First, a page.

States still allow police to seize private assets, but some of the state laws are more limited and force at least some of the proceeds to go to a state’s general fund — instead of the police departments themselves.

Critics of the federal program said it created an incentive for police to unnecessarily stop and search people, since the seizures could be used to fund their own departments. A previous Washington Post investigation found police routinely seized property without any evidence of wrongdoing.

Here’s a good background article: “How police can take your stuff, sell it, and pay for armored cars with the money“.

It’s what happens in a great many municipalities – though, here in one of the poorest states in the GOUSA, I think the money from illicit sales of conficated property is often used just to keep a local township or city afloat. After all, New Mexico has a Republican “Education Governor” who wants to cut the budget for some or all community colleges – and a Municipal League trying to reinstate taxes on food.

The usual three razzy cheers for what today’s conservatives try to pass off as fiscal conservatism.

Still, it’s nice to see the Department of Justice actually practice a little of the good stuff that makes it into presidential speeches.

FDA pimps for Big Pharma — working harder than ever to stop Canadian prescriptions

For more than two years, Jean and Lee Edes have saved hundreds of dollars by ordering their prescription drugs from Canada…But when they called their Canadian pharmacy recently to check on an order, the Mount Dora couple learned the pills had been seized at the U.S. border.

They ended up paying for the medications twice: $276 for the Canadian package that was shipped but never arrived — and almost two times that amount to fill the prescriptions locally for drugs to treat osteoporosis, high cholesterol and a thyroid condition.

The frustrated couple complained to U.S. Sen. Bill Nelson, who is one sponsor of a bill in Congress that would make it legal to order prescriptions from Canada.

The Florida Democrat said the incident involving the Edeses’ pills is part of a growing crackdown on an illegal — yet widespread — practice that the Food and Drug Administration has mostly ignored in the past.

Nelson said the government’s tactics include confiscating drugs at the border, pressuring Visa and MasterCard to stop paying for the purchases, threatening legal action against insurance companies that cover Canadian drugs and, in one instance, having FDA agents board a bus carrying Minnesota seniors to inspect the medications they purchased across the border…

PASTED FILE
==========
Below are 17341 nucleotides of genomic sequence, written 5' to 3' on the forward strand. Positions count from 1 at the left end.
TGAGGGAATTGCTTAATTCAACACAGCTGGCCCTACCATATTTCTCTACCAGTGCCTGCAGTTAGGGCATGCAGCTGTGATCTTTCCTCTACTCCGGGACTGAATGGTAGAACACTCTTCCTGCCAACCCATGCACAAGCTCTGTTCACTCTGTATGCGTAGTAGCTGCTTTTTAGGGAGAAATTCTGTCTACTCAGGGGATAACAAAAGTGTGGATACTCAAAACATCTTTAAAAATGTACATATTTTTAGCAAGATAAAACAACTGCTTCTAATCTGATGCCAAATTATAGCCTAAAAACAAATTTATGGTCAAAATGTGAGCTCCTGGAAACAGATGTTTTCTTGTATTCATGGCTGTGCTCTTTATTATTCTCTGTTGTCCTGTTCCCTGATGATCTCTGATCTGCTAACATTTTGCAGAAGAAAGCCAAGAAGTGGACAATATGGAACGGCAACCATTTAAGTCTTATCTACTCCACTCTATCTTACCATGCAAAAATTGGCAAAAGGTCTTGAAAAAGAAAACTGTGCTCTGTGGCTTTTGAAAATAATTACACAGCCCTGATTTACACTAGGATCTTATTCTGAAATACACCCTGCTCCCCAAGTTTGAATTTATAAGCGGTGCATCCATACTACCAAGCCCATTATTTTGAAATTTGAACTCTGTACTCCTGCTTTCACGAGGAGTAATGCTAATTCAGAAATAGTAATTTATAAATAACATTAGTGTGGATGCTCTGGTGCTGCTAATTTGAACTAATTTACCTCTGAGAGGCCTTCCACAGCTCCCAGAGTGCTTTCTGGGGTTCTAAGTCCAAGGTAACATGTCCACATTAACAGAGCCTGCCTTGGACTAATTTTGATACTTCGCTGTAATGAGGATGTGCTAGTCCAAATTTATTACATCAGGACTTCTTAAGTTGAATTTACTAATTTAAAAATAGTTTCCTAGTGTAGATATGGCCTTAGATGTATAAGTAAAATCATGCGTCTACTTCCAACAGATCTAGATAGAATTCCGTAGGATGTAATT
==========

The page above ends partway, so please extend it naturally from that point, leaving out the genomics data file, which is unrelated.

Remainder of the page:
William Hubbard, FDA associate commissioner for policy and planning, said the agency has not stepped up actions against U.S. consumers…”We are not being aggressive in enforcing the laws,” Hubbard said…

Hubbard is a liar. His function is to police and threaten folks who resent the inflated prices paid for prescriptive drugs inside the protected American territory for Pharmaceutical corporations.

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Criminal hacker who coded Mariposa botnet jailed in Slovenia

A hacker accused of masterminding one of the biggest ever botnets has been sentenced to just under 5 years in jail.

Matjaz Skorjanc was arrested in 2010 after a two-year investigation into malware that had hijacked about 12.7 million computers around the world.

The 27-year-old was found guilty of creating the Mariposa botnet software, assisting others in “wrongdoings” and money laundering…

In addition to the 58-month jail term, Skorjanc was also ordered to pay a €4,000 fine and give up a flat and car he was alleged to have bought with money he had received from a Spanish criminal syndicate.

The prosecutors in the case have said they also intended to challenge the Slovenian court’s ruling because they had wanted a tougher jail sentence of seven-and-a-half-years.

The former medical student’s ex-girlfriend Nusa Coh was also sentenced to eight months probation for money laundering…

The botnet got its name because it was created with software called ButterFly Flooder that was alleged to have been written by Skorjanc and advertised on the net as a way to “stress test” computer networks and remotely control Windows and Linux PCs.

Computers in more than 190 countries were infected by Mariposa, which spread by a variety of methods including via instant messages, peer-to-peer file-sharing systems and removable storage devices…

The scale of the problem led the FBI to team up with European law enforcement agencies, the Georgia Tech Information Security Center and other security experts to track down the perpetrators…

“I think the sentence is significant and will be remembered as a milestone in the prosecution of cybercrimes,” Keith Murphy, chief executive of Defence Intelligence told the BBC.

It’s a milestone among adults. Too many hackers still have an understanding of life and society barely beyond sophomoric. Little understanding of commerce and freedom of communication makes clowns like Skorjanc an ideal candidate for the NSA and the criminal clones aping their ideology around the world. He just happened to choose the overt variety of corruption and evil.

Nice to see something more than the slap-on-the-wrist style usually reserved for petit bourgeois anarchists and profiteers.

Class action lawsuit claims InBev watering down Budweiser beer

Anheuser-Busch InBev NV (ABI), the world’s biggest brewer, was sued by consumers in three U.S. states for allegedly overstating the alcohol content in its Budweiser beer.

AB InBev’s St. Louis-based Anheuser-Busch Cos. routinely adds extra water to its finished products to produce malt beverages with significantly less alcohol content than displayed on its labels, violating state statutes on consumer protection, according to a complaint filed yesterday in federal court in Philadelphia. Similar lawsuits were filed in federal courts in New Jersey and San Francisco.